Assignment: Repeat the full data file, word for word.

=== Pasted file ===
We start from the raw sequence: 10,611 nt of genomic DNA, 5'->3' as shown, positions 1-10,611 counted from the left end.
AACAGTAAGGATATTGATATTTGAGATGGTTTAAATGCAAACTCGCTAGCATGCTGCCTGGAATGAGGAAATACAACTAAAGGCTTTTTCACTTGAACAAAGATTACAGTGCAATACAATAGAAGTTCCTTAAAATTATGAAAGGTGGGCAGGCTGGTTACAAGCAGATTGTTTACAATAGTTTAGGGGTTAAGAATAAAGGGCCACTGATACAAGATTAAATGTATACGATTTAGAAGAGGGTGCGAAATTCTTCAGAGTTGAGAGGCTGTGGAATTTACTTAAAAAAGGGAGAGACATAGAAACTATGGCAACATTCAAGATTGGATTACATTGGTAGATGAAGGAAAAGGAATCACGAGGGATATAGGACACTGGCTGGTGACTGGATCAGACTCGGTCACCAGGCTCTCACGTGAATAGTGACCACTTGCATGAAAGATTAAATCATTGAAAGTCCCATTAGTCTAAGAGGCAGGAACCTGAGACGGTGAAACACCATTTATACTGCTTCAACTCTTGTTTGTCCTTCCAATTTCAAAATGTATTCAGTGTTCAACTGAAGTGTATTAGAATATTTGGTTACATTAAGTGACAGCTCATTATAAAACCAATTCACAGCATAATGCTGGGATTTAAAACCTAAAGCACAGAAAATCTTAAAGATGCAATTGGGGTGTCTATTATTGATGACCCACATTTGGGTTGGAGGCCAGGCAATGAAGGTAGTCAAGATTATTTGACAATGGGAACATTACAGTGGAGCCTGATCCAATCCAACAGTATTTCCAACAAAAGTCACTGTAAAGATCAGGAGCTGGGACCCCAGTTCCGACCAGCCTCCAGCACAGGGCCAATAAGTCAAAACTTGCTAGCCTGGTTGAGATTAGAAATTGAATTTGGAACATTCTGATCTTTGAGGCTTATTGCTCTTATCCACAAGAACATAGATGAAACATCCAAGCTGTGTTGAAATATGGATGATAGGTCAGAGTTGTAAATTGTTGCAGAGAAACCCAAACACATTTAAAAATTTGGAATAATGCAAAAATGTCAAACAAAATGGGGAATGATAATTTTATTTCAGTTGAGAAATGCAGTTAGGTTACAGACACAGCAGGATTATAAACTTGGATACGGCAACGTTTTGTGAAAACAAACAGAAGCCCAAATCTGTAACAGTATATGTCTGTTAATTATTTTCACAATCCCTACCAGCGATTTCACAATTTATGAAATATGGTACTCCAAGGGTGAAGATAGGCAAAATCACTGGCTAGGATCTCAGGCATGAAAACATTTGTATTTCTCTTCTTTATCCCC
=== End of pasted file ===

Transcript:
We start from the raw sequence: 10,611 nt of genomic DNA, 5'->3' as shown, positions 1-10,611 counted from the left end.
AACAGTAAGGATATTGATATTTGAGATGGTTTAAATGCAAACTCGCTAGCATGCTGCCTGGAATGAGGAAATACAACTAAAGGCTTTTTCACTTGAACAAAGATTACAGTGCAATACAATAGAAGTTCCTTAAAATTATGAAAGGTGGGCAGGCTGGTTACAAGCAGATTGTTTACAATAGTTTAGGGGTTAAGAATAAAGGGCCACTGATACAAGATTAAATGTATACGATTTAGAAGAGGGTGCGAAATTCTTCAGAGTTGAGAGGCTGTGGAATTTACTTAAAAAAGGGAGAGACATAGAAACTATGGCAACATTCAAGATTGGATTACATTGGTAGATGAAGGAAAAGGAATCACGAGGGATATAGGACACTGGCTGGTGACTGGATCAGACTCGGTCACCAGGCTCTCACGTGAATAGTGACCACTTGCATGAAAGATTAAATCATTGAAAGTCCCATTAGTCTAAGAGGCAGGAACCTGAGACGGTGAAACACCATTTATACTGCTTCAACTCTTGTTTGTCCTTCCAATTTCAAAATGTATTCAGTGTTCAACTGAAGTGTATTAGAATATTTGGTTACATTAAGTGACAGCTCATTATAAAACCAATTCACAGCATAATGCTGGGATTTAAAACCTAAAGCACAGAAAATCTTAAAGATGCAATTGGGGTGTCTATTATTGATGACCCACATTTGGGTTGGAGGCCAGGCAATGAAGGTAGTCAAGATTATTTGACAATGGGAACATTACAGTGGAGCCTGATCCAATCCAACAGTATTTCCAACAAAAGTCACTGTAAAGATCAGGAGCTGGGACCCCAGTTCCGACCAGCCTCCAGCACAGGGCCAATAAGTCAAAACTTGCTAGCCTGGTTGAGATTAGAAATTGAATTTGGAACATTCTGATCTTTGAGGCTTATTGCTCTTATCCACAAGAACATAGATGAAACATCCAAGCTGTGTTGAAATATGGATGATAGGTCAGAGTTGTAAATTGTTGCAGAGAAACCCAAACACATTTAAAAATTTGGAATAATGCAAAAATGTCAAACAAAATGGGGAATGATAATTTTATTTCAGTTGAGAAATGCAGTTAGGTTACAGACACAGCAGGATTATAAACTTGGATACGGCAACGTTTTGTGAAAACAAACAGAAGCCCAAATCTGTAACAGTATATGTCTGTTAATTATTTTCACAATCCCTACCAGCGATTTCACAATTTATGAAATATGGTACTCCAAGGGTGAAGATAGGCAAAATCACTGGCTAGGATCTCAGGCATGAAAACATTTGTATTTCTCTTCTTTATCCCC